Mesospheric N2O enhancements as observed by MIPAS on Envisat during the polar winters in 2002–2004
1Instituto de Astrofísica de Andalucía, CSIC, Granada, Spain
2Forschungszentrum and University of Karlsruhe, Institut für Meteorologie und Klimaforschung (IMK), Karlsruhe, Germany
Abstract. N2O abundances ranging from 0.5 to 6 ppbv were observed in the polar upper stratosphere/lower mesosphere by the MIPAS instrument on the Envisat satellite during the Arctic and Antarctic winters in the period July 2002 to March 2004. A detailed study of the observed N2O-CH4 correlations shows that such enhancements cannot be explained by dynamics without invoking an upper atmospheric chemical source of N2O. The N2O enhancements observed at 58 km occurred in the presence of NOx intrusions from the upper atmosphere which were related to energetic particle precipitation. Further, the inter-annual variability of mesospheric N2O correlates well with observed precipitating electron fluxes. The analysis of possible chemical production mechanisms shows that the major part of the observed N2O enhancements is most likely generated under dark conditions by the reaction of NO2 with atomic nitrogen at altitudes around 70–75 km in the presence of energetic particle precipitation (EPP). A possible additional source of N2O in the middle and upper polar atmosphere is the reaction of N2(A3Σu+), generated by precipitating electrons, with O2, which would lead to N2O production peaking at altitudes around 90–100 km. N2O produced by the latter mechanism could then descend to the mesosphere and upper stratosphere during polar winter. The estimated fraction of EPP-generated N2O to the total stratospheric N2O inside the polar vortex above 20 km (30 km) never exceeds 1% (10%) during the 2002–2004 winters. Compared to the global amount of stratospheric N2O, the EPP-generated contribution is negligible.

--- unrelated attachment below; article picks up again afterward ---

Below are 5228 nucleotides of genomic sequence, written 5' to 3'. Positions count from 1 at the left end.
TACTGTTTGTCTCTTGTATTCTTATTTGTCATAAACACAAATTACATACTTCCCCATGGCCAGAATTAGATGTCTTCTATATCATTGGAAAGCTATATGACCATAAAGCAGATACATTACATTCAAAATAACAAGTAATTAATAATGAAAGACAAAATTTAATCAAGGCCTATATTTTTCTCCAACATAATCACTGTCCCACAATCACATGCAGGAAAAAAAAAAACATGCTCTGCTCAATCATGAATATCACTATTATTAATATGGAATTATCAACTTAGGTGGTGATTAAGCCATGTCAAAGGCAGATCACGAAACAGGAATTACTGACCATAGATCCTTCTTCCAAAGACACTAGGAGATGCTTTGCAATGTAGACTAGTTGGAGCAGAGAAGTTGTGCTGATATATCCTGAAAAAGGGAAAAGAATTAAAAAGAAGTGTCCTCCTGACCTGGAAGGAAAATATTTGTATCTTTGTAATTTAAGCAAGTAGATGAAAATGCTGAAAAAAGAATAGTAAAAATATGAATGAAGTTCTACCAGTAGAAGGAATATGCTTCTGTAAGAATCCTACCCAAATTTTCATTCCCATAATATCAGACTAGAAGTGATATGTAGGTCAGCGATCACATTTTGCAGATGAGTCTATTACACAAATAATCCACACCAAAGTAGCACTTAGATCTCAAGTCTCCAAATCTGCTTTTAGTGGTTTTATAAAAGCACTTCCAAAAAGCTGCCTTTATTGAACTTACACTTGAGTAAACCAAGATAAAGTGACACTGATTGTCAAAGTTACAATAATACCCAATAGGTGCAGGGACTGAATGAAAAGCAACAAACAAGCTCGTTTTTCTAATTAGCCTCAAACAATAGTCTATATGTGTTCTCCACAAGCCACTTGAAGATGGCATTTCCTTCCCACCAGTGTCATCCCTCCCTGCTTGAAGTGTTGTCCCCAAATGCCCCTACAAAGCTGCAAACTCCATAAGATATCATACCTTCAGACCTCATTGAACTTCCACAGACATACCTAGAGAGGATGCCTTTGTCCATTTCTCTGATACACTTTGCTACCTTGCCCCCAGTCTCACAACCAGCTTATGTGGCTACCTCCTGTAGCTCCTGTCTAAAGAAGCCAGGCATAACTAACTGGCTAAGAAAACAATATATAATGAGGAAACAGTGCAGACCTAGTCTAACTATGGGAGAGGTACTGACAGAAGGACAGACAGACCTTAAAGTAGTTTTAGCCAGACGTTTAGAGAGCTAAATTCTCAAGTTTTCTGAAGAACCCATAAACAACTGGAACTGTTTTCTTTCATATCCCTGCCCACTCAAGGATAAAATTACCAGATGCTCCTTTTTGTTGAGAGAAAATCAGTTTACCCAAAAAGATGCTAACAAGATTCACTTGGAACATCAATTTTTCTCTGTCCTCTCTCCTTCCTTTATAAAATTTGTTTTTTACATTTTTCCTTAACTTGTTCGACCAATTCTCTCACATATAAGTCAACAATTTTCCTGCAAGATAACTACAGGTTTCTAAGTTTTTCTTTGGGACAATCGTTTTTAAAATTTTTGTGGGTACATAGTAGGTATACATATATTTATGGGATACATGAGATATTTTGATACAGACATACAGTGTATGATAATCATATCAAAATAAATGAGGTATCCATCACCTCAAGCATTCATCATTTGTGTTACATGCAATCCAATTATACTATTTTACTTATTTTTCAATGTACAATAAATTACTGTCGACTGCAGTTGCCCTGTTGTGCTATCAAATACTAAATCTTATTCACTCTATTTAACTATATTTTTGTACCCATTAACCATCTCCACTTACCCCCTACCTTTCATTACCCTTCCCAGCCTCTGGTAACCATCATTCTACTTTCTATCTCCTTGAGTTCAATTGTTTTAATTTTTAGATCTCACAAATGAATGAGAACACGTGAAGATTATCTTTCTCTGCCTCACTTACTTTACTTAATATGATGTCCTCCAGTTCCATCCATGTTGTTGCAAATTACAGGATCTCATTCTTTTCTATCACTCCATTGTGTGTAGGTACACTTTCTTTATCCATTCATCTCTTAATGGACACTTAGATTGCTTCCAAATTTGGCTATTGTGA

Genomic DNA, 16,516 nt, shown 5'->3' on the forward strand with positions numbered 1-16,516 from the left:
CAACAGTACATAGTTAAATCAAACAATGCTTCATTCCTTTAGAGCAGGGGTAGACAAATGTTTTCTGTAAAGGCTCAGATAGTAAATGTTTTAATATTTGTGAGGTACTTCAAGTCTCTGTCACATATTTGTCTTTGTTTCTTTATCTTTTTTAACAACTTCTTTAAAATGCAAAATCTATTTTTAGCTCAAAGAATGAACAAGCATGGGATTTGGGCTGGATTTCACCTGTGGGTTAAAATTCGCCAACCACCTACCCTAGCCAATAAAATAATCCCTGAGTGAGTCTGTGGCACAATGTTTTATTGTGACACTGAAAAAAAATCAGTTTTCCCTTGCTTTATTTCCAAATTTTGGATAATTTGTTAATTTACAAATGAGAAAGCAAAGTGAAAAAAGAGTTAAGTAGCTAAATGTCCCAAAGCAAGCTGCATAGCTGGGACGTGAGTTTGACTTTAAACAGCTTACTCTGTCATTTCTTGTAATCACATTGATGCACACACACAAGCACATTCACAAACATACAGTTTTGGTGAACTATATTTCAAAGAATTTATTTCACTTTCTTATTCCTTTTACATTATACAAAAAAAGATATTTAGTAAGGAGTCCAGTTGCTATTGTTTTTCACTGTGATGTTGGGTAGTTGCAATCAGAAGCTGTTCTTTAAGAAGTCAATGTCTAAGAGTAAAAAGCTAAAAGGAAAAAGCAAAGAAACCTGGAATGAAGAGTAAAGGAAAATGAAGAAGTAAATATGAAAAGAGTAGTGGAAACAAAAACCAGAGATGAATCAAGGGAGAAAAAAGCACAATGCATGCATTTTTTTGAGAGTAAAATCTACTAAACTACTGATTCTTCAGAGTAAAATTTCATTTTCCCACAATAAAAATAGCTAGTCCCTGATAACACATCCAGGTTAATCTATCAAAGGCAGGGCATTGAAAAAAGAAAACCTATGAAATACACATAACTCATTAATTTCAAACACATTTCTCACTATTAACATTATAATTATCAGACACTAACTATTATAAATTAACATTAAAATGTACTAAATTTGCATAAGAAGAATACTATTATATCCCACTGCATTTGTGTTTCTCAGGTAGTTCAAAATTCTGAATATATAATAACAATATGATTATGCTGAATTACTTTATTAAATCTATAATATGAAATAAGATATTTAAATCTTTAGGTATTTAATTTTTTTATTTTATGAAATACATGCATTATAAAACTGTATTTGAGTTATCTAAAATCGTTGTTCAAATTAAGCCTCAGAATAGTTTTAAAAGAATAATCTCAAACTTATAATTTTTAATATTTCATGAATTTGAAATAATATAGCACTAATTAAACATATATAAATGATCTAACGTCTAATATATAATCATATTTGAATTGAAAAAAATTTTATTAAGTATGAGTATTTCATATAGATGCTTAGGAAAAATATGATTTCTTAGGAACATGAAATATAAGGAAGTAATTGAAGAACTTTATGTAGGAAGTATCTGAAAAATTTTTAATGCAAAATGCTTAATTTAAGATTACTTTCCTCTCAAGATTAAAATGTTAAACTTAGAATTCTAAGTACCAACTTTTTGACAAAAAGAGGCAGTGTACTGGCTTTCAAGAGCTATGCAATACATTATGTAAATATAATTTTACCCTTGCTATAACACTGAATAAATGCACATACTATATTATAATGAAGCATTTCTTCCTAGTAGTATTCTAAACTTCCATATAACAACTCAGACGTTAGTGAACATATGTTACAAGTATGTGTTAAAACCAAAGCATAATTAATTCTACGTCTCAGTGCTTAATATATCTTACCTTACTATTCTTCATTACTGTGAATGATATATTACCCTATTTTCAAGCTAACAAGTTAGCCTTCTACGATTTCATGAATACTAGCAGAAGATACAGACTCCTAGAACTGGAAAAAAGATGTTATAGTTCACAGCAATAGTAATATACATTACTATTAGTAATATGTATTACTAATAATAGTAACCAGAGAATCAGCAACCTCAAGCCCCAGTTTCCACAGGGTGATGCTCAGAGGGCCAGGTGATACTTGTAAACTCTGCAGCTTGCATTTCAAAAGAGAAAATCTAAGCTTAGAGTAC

Funke, B., López-Puertas, M., Garcia-Comas, M., Stiller, G. P., von Clarmann, T., and Glatthor, N.: Mesospheric N2O enhancements as observed by MIPAS on Envisat during the polar winters in 2002–2004, Atmos. Chem. Phys., 8, 5787-5800, doi:10.5194/acp-8-5787-2008, 2008.